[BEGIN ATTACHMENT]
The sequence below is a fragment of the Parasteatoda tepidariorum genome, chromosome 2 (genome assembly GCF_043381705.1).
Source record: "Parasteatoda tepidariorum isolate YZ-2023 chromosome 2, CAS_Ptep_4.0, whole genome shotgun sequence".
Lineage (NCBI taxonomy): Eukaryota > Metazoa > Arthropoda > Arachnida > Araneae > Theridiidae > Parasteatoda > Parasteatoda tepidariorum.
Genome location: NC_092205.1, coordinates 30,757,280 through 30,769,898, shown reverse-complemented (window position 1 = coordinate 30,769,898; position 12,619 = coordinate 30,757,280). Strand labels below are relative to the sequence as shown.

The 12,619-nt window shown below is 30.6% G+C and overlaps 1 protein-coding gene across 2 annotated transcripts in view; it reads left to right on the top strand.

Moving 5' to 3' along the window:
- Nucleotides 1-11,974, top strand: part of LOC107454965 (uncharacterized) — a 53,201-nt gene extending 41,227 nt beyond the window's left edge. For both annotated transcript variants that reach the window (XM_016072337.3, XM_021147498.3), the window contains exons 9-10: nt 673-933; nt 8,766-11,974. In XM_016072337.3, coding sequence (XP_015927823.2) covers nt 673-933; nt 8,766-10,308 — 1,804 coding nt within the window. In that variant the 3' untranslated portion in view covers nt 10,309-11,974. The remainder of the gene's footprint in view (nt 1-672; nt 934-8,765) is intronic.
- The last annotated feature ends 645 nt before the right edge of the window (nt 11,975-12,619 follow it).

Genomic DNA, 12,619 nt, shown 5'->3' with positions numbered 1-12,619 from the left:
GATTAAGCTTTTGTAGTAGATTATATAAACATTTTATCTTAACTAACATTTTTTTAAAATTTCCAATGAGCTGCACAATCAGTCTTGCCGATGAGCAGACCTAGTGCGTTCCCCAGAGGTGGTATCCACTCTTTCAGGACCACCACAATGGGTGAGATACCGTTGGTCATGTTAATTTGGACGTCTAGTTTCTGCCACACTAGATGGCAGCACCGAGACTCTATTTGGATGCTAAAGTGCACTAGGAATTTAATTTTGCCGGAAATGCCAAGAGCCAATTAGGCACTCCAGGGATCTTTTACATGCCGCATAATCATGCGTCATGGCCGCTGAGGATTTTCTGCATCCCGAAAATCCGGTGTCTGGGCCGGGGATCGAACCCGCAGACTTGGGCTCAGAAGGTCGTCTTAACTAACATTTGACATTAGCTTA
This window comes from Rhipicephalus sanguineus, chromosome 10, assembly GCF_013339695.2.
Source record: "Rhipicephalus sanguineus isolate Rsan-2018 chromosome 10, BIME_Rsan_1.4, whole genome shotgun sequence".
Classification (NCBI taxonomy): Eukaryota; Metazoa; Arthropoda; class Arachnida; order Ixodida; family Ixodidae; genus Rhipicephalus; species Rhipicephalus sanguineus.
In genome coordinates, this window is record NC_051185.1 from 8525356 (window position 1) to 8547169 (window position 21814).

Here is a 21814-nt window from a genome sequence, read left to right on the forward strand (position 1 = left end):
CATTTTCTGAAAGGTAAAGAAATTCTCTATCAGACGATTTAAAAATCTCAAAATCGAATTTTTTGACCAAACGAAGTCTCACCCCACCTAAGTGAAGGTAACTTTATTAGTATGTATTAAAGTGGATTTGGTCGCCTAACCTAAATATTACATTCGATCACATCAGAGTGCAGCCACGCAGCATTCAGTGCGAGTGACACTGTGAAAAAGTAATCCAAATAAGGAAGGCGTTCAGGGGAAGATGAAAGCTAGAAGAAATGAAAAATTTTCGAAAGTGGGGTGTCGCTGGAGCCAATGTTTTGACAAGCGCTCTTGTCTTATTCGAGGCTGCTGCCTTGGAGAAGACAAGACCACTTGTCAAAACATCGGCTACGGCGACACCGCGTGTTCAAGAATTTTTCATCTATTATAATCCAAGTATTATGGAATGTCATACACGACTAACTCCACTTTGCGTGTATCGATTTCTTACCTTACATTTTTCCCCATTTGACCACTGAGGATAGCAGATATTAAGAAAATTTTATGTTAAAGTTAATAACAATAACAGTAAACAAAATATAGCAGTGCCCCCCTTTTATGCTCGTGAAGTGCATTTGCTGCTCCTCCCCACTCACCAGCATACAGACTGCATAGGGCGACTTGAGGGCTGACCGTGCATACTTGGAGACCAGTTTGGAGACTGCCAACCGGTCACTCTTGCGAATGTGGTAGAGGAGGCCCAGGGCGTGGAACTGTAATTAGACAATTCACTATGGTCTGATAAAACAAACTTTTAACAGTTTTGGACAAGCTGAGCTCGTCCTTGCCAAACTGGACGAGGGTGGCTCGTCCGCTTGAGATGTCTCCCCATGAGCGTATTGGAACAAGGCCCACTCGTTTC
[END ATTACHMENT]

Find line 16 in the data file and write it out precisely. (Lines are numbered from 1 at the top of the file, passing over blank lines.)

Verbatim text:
CATTTTCTGAAAGGTAAAGAAATTCTCTATCAGACGATTTAAAAATCTCAAAATCGAATTTTTTGACCAAACGAAGTCTCACCCCACCTAAGTGAAGGTAACTTTATTAGTATGTATTAAAGTGGATTTGGTCGCCTAACCTAAATATTACATTCGATCACATCAGAGTGCAGCCACGCAGCATTCAGTGCGAGTGACACTGTGAAAAAGTAATCCAAATAAGGAAGGCGTTCAGGGGAAGATGAAAGCTAGAAGAAATGAAAAATTTTCGAAAGTGGGGTGTCGCTGGAGCCAATGTTTTGACAAGCGCTCTTGTCTTATTCGAGGCTGCTGCCTTGGAGAAGACAAGACCACTTGTCAAAACATCGGCTACGGCGACACCGCGTGTTCAAGAATTTTTCATCTATTATAATCCAAGTATTATGGAATGTCATACACGACTAACTCCACTTTGCGTGTATCGATTTCTTACCTTACATTTTTCCCCATTTGACCACTGAGGATAGCAGATATTAAGAAAATTTTATGTTAAAGTTAATAACAATAACAGTAAACAAAATATAGCAGTGCCCCCCTTTTATGCTCGTGAAGTGCATTTGCTGCTCCTCCCCACTCACCAGCATACAGACTGCATAGGGCGACTTGAGGGCTGACCGTGCATACTTGGAGACCAGTTTGGAGACTGCCAACCGGTCACTCTTGCGAATGTGGTAGAGGAGGCCCAGGGCGTGGAACTGTAATTAGACAATTCACTATGGTCTGATAAAACAAACTTTTAACAGTTTTGGACAAGCTGAGCTCGTCCTTGCCAAACTGGACGAGGGTGGCTCGTCCGCTTGAGATGTCTCCCCATGAGCGTATTGGAACAAGGCCCACTCGTTTC